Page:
The larger public scene was, for political radicals like the poet, hardly more hopeful. In the years between 1782 and 1834, during which Coleridge wrote his poems, radical and liberal feeling was desperately needed but largely unempowered, and often betrayed: the story that Wordsworth’s Prelude tells. The two great revolutionary cultures of the time were the American and the French (when news of Washington’s death reached Europe, Napoleon bowed his head). The Revolutionary Wars of the 1770s and 1780s made America Britain’s enemy. In France, Napoleon’s imperialist ambitions were guessable-at as early as 1800; he was planning to invade England by 1801, the year a French expeditionary force landed at Santo Domingo to crush the native revolt led by Toussaint l’Ouverture (who was to die in prison, subject of a superb sonnet by Wordsworth assuring him that he had ‘great allies . . . exaltations, agonies,/And love, and Man’s unconquerable mind’: but it was not precisely love that powered England’s great heroes, Nelson and Wellington, and they were not radicals).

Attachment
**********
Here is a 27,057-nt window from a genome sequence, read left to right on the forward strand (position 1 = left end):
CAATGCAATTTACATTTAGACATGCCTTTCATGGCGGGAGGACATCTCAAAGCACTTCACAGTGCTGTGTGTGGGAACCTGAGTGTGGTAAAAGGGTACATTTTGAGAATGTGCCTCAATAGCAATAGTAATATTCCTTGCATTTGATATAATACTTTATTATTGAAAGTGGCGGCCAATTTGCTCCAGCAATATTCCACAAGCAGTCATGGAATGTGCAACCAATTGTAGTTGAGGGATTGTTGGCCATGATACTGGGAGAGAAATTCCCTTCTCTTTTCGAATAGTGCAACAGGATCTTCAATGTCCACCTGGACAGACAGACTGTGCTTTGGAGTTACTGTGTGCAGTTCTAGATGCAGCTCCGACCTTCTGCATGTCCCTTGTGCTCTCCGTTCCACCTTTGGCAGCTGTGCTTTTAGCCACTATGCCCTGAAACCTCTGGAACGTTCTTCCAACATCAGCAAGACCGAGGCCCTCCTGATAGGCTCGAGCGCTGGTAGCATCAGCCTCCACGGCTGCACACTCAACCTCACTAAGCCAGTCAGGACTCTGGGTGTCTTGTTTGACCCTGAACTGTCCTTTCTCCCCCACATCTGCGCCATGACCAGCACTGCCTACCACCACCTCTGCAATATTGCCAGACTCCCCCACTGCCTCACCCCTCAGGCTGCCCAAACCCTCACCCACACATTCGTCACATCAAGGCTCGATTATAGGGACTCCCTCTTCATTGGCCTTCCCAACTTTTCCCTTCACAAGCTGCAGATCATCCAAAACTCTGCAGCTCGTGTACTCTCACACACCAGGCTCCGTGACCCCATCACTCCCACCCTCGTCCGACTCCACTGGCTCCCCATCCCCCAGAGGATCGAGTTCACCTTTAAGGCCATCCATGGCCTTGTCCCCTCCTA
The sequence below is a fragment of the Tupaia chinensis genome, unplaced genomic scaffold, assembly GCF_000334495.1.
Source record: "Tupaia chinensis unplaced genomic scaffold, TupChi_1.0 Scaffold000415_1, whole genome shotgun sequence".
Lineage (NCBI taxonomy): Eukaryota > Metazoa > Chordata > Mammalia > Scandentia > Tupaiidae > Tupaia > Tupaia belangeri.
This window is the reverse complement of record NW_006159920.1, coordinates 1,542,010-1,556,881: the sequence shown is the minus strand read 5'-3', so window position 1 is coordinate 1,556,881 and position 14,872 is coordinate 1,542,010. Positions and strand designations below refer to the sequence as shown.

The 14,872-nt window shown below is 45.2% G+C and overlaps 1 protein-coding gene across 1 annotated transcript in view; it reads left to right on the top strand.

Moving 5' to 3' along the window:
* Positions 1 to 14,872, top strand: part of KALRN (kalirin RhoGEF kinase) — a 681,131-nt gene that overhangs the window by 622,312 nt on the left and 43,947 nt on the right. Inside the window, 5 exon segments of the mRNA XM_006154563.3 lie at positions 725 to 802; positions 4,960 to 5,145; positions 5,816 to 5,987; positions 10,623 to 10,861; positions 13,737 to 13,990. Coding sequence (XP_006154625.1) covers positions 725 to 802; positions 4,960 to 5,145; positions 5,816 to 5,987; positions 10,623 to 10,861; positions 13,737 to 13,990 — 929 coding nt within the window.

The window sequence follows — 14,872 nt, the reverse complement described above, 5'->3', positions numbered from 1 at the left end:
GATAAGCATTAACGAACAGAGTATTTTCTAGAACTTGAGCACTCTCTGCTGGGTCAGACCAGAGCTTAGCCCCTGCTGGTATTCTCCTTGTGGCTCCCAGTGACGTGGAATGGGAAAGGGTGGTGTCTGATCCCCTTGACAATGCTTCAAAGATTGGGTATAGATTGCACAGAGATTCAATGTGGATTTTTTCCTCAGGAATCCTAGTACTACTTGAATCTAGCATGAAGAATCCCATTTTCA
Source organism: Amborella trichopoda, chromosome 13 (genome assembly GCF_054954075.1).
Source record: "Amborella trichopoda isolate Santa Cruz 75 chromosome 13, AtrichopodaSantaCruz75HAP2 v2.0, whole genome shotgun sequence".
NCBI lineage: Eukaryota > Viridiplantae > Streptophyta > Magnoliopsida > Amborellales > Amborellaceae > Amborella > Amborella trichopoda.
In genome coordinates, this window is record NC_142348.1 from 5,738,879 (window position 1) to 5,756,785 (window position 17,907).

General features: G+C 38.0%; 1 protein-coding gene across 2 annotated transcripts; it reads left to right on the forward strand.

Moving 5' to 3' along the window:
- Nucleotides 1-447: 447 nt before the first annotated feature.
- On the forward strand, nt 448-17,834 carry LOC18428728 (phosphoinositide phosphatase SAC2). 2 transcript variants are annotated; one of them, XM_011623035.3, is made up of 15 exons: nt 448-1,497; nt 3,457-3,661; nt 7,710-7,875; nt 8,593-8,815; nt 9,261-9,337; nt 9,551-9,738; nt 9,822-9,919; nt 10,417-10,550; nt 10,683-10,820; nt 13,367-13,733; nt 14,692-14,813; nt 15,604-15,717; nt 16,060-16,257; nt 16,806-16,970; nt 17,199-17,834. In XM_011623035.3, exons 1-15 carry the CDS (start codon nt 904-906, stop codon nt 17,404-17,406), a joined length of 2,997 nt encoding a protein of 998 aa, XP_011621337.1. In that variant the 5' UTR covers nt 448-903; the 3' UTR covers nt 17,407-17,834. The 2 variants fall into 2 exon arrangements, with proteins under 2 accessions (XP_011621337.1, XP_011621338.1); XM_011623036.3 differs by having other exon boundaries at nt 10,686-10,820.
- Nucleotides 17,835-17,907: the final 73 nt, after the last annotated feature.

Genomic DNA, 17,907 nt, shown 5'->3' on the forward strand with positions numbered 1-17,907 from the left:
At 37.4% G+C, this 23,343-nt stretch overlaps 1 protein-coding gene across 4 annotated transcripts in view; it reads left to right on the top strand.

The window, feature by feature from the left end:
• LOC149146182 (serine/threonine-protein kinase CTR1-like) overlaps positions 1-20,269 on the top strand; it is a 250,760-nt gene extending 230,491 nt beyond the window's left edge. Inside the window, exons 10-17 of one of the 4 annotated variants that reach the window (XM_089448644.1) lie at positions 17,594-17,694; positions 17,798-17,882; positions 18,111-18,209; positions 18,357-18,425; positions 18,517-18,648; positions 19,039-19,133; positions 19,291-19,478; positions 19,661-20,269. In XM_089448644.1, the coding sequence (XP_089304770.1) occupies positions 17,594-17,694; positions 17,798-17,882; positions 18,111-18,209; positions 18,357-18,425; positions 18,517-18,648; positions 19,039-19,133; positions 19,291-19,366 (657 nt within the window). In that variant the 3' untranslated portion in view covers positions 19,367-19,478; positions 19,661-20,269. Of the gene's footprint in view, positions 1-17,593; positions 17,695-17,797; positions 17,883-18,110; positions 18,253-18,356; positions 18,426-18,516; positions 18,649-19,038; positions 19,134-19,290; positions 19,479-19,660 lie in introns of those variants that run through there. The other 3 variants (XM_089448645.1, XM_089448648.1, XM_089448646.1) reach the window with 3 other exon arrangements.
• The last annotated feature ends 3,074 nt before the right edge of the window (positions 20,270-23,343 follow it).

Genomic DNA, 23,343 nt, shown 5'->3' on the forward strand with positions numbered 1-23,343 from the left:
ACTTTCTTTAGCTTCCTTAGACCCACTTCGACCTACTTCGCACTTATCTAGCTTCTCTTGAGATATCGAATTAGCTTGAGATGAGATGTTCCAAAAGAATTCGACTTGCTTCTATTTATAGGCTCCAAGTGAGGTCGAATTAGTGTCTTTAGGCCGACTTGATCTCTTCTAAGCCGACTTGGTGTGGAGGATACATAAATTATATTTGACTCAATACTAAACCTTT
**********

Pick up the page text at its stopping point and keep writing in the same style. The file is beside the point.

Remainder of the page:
Plato remarks in the Republic that the great liberator is also the great enslaver: and this was the hard political text learned by Romantic poets through most of Coleridge’s lifetime. Yet probably political defeat disheartened him less than the condition of his Church in the later 1790s: politics being in his case (as for many artists and intellectuals) only one functional aspect, at best, of a deeper moral and religious life. But this was a period in history that explains the poet’s urgent sentence, ‘For God’s sake, Southey! enter not into the church’, when the always fairly worldly Southey briefly considered Anglican priesthood. In his brilliant essay on the Ancient Mariner, William Empson sees the Coleridge of this phase as a man who ‘could not sleep because his God was so horrible’, and who put his hatred of God into the poem. This is a simplification that misses the complex trap of the poet’s real situation. He was the son of a learned country clergyman whom he strikingly resembled, and himself the father of a daughter both beautiful and very gifted who regretted that her gender prevented her from being what she would truly have liked: a learned country clergyman. Coleridge was an ‘anima naturaliter Christiana’, a mind born Christian, who said that the ‘strongest argument’ for Christianity is that it ‘fits the human heart’. It fitted his, at any rate.